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Saturday, March 6, 2021

Congress closer to COVID aid deal as shutdown nears

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Congress closer to COVID aid deal as shutdown nears
Congress closer to COVID aid deal as shutdown nears

[NFA] Members of the U.S. Congress scrambled on Saturday to resolve the last obstacles to completing a $900 billion package of legislation to help Americans struggling with the steep health and economic costs of the coronavirus pandemic.

This report produced by Jillian Kitchener.

MCCONNELL: “We need to conclude our talks, draft legislation and land this plan.” Members of the U.S. Congress on Saturday scrambled to overcome hurdles, and complete a $900 billion coronavirus aid bill for Americans and businesses struggling from the economic fallout of the pandemic.

Senate Majority Leader Mitch McConnell: “The American people cannot feed their families or pay their bills with Congress’ good faith discussions.

They need us to act.” The weekend talks came after President Donald Trump on Friday signed into law a two-day stopgap extension of existing federal funds to avoid a midnight government shutdown.

After months of partisan finger-pointing and inaction - both Republicans and Democrats said the last major sticking point was a Republican-led push to rein in Federal Reserve lending programs. Senate Minority Leader Chuck Schumer, in a rare Saturday session, explained why he was against the move, spearheaded by Senator Pat Toomey: “Senator Toomey’s new proposal would essentially prohibit the Treasury and the Fed to setting up new emergency lending facilities moving forward, greatly reducing their ability to respond to economic crisis.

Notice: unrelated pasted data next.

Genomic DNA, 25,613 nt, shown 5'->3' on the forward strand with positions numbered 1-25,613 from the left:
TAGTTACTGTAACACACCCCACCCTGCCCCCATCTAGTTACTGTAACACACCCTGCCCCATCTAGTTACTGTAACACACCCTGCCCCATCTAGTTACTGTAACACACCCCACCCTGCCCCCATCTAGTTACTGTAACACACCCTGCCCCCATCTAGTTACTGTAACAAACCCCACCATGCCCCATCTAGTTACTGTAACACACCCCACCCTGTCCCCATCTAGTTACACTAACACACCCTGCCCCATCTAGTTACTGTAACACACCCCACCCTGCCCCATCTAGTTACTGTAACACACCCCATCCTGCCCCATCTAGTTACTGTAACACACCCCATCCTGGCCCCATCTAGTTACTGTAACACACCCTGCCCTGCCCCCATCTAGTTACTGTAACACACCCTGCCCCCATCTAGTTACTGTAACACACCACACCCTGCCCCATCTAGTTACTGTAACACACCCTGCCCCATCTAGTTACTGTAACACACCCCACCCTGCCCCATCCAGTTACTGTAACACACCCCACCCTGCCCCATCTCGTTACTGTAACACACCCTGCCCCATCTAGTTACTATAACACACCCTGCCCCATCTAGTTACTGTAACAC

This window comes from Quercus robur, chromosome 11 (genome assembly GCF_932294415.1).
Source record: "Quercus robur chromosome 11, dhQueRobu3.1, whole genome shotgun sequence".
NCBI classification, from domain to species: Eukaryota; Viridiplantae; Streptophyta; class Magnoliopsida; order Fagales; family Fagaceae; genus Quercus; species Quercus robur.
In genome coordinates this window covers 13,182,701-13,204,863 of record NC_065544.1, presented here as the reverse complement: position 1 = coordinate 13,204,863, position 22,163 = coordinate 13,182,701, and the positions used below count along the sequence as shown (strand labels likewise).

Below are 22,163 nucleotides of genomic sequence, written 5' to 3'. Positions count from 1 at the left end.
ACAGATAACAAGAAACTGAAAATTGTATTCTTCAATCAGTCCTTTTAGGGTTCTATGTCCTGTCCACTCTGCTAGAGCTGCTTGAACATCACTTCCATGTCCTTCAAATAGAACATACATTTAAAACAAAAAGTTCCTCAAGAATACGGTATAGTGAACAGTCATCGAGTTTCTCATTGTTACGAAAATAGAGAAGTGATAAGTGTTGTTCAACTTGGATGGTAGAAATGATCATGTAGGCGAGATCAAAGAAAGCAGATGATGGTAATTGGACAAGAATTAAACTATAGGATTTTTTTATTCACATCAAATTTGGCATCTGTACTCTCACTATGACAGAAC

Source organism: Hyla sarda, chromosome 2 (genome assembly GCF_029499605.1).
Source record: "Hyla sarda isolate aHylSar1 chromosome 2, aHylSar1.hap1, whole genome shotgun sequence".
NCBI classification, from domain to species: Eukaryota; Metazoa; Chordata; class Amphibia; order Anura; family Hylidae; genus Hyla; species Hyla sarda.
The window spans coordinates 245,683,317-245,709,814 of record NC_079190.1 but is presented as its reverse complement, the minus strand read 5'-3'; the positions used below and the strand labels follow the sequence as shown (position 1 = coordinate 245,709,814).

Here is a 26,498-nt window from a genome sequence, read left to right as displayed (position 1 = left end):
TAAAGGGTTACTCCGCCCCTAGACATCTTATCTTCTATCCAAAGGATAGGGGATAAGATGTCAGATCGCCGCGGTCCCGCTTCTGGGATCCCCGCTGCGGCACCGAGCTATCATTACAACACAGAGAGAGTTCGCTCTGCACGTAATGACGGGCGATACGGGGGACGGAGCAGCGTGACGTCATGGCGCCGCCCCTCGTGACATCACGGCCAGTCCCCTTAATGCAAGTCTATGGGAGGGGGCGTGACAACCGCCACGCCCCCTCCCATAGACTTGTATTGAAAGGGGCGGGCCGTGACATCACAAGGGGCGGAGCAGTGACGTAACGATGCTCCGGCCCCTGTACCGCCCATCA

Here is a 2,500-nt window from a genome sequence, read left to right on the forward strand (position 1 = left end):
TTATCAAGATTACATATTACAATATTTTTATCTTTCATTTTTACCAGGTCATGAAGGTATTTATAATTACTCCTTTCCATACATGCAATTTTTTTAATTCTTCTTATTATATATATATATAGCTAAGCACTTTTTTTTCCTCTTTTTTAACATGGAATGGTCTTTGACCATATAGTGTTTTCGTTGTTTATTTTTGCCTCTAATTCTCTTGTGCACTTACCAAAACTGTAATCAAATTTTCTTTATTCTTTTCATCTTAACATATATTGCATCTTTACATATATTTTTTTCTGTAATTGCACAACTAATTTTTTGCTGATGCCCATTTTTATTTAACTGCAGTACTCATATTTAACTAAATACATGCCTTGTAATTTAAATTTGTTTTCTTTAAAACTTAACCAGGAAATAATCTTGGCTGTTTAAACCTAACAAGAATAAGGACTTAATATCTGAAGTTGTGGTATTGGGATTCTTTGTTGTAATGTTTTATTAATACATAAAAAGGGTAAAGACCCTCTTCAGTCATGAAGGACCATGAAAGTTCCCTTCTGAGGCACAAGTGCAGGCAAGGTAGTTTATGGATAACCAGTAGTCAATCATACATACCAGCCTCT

Again, this is something that only materialized in the past few days and would leave the Treasury and the Fed with less authority than it had even prior to the pandemic.” Members of Congress are under intense pressure to finish the largest relief package since the early weeks of the pandemic.

Adding urgency to calls for action are the looming Christmas holiday and a government shutdown possibly at midnight on Sunday.

Lawmakers were not sure exactly when a deal would be announced, but no vote was expected before Sunday afternoon.

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